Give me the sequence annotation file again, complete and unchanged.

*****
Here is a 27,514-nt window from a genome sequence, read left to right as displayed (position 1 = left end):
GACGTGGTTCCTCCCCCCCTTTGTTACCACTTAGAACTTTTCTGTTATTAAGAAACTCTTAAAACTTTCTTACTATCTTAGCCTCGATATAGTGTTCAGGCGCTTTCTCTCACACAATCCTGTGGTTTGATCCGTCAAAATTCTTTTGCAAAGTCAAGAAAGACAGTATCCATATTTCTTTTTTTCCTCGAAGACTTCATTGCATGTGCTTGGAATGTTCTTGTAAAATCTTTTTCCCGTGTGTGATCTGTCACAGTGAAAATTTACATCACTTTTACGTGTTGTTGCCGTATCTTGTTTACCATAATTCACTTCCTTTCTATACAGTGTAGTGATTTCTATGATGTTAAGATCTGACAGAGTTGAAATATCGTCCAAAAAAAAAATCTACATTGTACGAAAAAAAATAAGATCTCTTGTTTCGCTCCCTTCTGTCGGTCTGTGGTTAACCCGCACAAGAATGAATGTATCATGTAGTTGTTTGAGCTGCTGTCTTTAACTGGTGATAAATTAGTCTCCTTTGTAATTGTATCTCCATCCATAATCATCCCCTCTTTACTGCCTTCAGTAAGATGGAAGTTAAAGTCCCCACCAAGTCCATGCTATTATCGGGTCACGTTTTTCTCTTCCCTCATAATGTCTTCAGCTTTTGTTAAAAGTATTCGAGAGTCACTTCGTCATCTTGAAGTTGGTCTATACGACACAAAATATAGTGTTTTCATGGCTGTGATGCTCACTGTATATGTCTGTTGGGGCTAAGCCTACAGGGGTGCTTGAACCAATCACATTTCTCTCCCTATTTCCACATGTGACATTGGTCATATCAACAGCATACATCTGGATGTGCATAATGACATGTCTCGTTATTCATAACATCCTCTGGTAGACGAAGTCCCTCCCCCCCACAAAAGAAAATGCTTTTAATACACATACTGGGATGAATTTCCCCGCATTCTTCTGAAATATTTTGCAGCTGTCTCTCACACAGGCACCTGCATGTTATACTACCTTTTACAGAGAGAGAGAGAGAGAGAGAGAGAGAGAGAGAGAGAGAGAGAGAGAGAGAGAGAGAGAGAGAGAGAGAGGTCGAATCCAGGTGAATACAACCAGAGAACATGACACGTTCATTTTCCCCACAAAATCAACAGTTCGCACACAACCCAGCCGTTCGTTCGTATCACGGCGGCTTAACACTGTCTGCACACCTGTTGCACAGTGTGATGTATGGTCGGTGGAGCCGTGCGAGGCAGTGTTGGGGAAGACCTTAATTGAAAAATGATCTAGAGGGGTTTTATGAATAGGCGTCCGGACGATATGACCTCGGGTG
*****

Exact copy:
Here is a 27,514-nt window from a genome sequence, read left to right as displayed (position 1 = left end):
GACGTGGTTCCTCCCCCCCTTTGTTACCACTTAGAACTTTTCTGTTATTAAGAAACTCTTAAAACTTTCTTACTATCTTAGCCTCGATATAGTGTTCAGGCGCTTTCTCTCACACAATCCTGTGGTTTGATCCGTCAAAATTCTTTTGCAAAGTCAAGAAAGACAGTATCCATATTTCTTTTTTTCCTCGAAGACTTCATTGCATGTGCTTGGAATGTTCTTGTAAAATCTTTTTCCCGTGTGTGATCTGTCACAGTGAAAATTTACATCACTTTTACGTGTTGTTGCCGTATCTTGTTTACCATAATTCACTTCCTTTCTATACAGTGTAGTGATTTCTATGATGTTAAGATCTGACAGAGTTGAAATATCGTCCAAAAAAAAAATCTACATTGTACGAAAAAAAATAAGATCTCTTGTTTCGCTCCCTTCTGTCGGTCTGTGGTTAACCCGCACAAGAATGAATGTATCATGTAGTTGTTTGAGCTGCTGTCTTTAACTGGTGATAAATTAGTCTCCTTTGTAATTGTATCTCCATCCATAATCATCCCCTCTTTACTGCCTTCAGTAAGATGGAAGTTAAAGTCCCCACCAAGTCCATGCTATTATCGGGTCACGTTTTTCTCTTCCCTCATAATGTCTTCAGCTTTTGTTAAAAGTATTCGAGAGTCACTTCGTCATCTTGAAGTTGGTCTATACGACACAAAATATAGTGTTTTCATGGCTGTGATGCTCACTGTATATGTCTGTTGGGGCTAAGCCTACAGGGGTGCTTGAACCAATCACATTTCTCTCCCTATTTCCACATGTGACATTGGTCATATCAACAGCATACATCTGGATGTGCATAATGACATGTCTCGTTATTCATAACATCCTCTGGTAGACGAAGTCCCTCCCCCCCACAAAAGAAAATGCTTTTAATACACATACTGGGATGAATTTCCCCGCATTCTTCTGAAATATTTTGCAGCTGTCTCTCACACAGGCACCTGCATGTTATACTACCTTTTACAGAGAGAGAGAGAGAGAGAGAGAGAGAGAGAGAGAGAGAGAGAGAGAGAGAGAGAGAGAGAGAGAGAGAGGTCGAATCCAGGTGAATACAACCAGAGAACATGACACGTTCATTTTCCCCACAAAATCAACAGTTCGCACACAACCCAGCCGTTCGTTCGTATCACGGCGGCTTAACACTGTCTGCACACCTGTTGCACAGTGTGATGTATGGTCGGTGGAGCCGTGCGAGGCAGTGTTGGGGAAGACCTTAATTGAAAAATGATCTAGAGGGGTTTTATGAATAGGCGTCCGGACGATATGACCTCGGGTG